bAs a small business owner, you need to wear every single hat including “Chief Financial Officer.” But don’t let that responsibility intimidate you. Since your business is small, it is relatively easy to balance your books as long as you are fully aware of six essential financial terms that have the biggest impact on your finances.

Whether you’re planning to start a business or you’re already at the helm of a small operation, it’s important that you have a solid understanding of the financial lexicon. To give you a nudge in the right direction, here are 6 financial terms that every small business owner should know:


In the financial world, an asset is anything your company owns that holds value within the context of your operation — it could be an amount of money, a building, or even a trademark.

An asset can be tangible (physical), like a piece of equipment, or intangible (non-physical), like a widely-recognized brand. The more assets you own, the stronger the foundation of your company becomes because they return value to you while bolstering your emergency reserve.


I just mentioned that assets bolster a company’s emergency reserve, and that’s because most assets hold redeemable value in the general business world. If it becomes necessary to raise funds to make it through a crisis, certain assets can be sold off to keep the company afloat while it charts a course back to stability. 

Liquidity is a measure of how easily a given asset can be offloaded at the standard market price, and the more liquidity you have, the more easily you can respond to emergencies. Note that even desirable properly lacks liquidity, because property sales take a lot of time to go through.

Accounts payable/receivable

Accounts payable (A/P) and accounts receivable (A/R) are the sums of the amounts of money owed to clients and owed by clients, respectively. These sums need to be meticulously tracked because they’re majorly impactful — the former counts as a liability, while the latter counts as an asset. All business transactions should be formally recorded through comprehensive invoices.

Cash flow

Cash flow is simply the aggregate of the funds moving in and out of a business within a set period (usually a month, but it could be a week instead if useful). Once you tally up your A/P and your A/R, subtract expenses, and add in any other sources of funds, you either have positive cash flow (more coming in than going out), which is stable, or negative cash flow (more going out than coming in), which is unsustainable.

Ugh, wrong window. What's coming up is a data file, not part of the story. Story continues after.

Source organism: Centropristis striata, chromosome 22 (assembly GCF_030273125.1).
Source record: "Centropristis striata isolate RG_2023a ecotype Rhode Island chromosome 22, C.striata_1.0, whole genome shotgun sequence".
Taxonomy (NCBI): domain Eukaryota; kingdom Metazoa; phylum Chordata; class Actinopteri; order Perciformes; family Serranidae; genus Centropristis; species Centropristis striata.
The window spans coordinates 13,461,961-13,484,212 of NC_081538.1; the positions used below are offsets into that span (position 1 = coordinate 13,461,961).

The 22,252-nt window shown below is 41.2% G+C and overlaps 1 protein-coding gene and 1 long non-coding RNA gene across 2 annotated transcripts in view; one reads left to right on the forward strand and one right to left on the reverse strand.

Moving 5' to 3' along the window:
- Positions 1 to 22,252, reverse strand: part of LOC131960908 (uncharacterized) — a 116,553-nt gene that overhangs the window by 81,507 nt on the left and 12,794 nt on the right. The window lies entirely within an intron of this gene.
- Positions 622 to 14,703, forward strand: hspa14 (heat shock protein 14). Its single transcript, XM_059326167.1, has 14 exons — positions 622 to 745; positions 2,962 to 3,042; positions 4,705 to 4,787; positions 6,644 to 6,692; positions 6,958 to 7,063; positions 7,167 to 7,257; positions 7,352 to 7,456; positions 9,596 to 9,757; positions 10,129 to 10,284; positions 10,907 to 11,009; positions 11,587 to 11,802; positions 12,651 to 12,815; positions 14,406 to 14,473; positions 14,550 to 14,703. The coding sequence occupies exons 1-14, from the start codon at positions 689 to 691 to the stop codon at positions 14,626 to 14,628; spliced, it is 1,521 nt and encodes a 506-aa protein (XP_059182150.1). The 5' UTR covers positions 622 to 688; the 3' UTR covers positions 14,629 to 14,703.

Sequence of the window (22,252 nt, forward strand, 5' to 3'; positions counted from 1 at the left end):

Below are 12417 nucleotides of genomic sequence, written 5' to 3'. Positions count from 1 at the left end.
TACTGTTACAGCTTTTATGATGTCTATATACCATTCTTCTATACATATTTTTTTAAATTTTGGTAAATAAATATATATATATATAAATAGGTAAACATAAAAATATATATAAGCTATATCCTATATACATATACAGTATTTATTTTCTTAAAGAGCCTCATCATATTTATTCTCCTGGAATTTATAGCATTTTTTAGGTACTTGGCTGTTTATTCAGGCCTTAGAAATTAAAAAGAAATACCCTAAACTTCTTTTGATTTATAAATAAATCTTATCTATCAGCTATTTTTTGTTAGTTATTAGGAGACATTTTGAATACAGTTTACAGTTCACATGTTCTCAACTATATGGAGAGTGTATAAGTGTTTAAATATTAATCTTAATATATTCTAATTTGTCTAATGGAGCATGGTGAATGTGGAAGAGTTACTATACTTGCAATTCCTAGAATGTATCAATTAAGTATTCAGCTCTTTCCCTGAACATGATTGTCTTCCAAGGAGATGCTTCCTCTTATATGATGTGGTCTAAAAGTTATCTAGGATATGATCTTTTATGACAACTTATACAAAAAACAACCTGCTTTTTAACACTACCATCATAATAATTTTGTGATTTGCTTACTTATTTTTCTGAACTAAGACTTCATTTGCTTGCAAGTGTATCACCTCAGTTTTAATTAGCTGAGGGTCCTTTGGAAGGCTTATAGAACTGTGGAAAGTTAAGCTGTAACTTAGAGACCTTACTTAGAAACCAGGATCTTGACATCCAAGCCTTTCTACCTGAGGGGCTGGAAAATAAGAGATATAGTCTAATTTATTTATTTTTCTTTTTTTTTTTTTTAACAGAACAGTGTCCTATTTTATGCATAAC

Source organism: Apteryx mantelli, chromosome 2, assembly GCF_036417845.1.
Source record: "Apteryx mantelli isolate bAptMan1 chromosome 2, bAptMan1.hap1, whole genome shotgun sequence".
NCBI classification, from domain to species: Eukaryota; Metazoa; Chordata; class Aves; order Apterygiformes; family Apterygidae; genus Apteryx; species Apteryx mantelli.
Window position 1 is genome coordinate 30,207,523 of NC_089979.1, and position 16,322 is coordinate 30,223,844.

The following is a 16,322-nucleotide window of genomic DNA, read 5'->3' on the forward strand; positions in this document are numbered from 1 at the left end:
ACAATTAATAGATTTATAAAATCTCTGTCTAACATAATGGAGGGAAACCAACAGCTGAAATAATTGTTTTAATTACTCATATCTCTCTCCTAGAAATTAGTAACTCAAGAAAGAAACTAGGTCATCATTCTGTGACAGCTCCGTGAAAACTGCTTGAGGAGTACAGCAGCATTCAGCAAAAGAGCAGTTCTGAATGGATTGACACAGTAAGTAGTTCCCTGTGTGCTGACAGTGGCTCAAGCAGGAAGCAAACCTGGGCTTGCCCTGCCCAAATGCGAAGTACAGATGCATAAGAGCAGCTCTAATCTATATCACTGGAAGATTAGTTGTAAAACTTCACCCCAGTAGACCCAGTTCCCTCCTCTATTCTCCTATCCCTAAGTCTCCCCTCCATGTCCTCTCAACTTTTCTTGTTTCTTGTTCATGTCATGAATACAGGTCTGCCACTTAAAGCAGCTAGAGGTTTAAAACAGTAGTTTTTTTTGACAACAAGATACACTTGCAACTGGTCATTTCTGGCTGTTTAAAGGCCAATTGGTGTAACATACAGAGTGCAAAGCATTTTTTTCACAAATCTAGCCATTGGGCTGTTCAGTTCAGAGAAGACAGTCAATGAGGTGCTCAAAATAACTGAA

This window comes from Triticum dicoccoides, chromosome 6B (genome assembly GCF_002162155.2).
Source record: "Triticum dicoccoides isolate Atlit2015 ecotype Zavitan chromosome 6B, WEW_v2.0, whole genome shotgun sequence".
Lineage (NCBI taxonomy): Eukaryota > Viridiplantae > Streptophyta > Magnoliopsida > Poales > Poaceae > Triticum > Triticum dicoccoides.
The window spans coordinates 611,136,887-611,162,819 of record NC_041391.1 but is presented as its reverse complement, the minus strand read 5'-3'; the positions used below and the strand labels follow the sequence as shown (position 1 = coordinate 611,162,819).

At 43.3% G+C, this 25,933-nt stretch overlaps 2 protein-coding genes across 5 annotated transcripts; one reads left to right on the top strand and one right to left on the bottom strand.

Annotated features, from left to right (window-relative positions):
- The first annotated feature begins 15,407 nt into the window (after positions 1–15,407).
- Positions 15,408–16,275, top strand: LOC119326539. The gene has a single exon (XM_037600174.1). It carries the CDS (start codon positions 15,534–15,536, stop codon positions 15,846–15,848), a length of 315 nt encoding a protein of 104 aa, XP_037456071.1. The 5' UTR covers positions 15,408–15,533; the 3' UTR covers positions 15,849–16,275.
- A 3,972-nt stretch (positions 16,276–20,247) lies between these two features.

Business owners can fixate on profit instead, but that’s a mistake: you can survive a lack of profit, but you can’t survive negative cash flow. Read all about cashflow in our other blog post.


It’s very common for a small business to rely heavily on a few big clients (or even just one big client). Winning a large number of clients requires a lot of time, effort, and resources.

It isn’t something that a small business can realistically achieve. This is fine to begin with, but it’s ultimately dangerous — when you draw most of your venue from specific clients, they hold too much influence over your fate. 

Concentration is a measure of how well your business is divided across clients. The less concentrated you can make it, the more stable your company will be.


To operate and grow, a business needs to make money. This is obvious enough, but getting pricing right is a challenge. Ask for too much and you drive people away, but ask for too little and you not only don’t make enough money but also devalue your brand.

That’s why markup is mission-critical. It describes the amount added to the full cost of a product (research, development, production, etc.) to make the resulting sales profitable. Supposing it cost you $10 to design, produce and sell a piece of clothing, and you sold it for $15, you’d have a $5 markup.

These 6 financial terms are important to know because they significantly affect the long-term viability of your business.

If your operation is too concentrated, your markups are too small, and you don’t have enough assets, then you’ll struggle — and if you run into negative cash flow, you won’t be able to endure.

Consider these terms carefully, plan accordingly, and you’ll have a strong chance to survive (and thrive).

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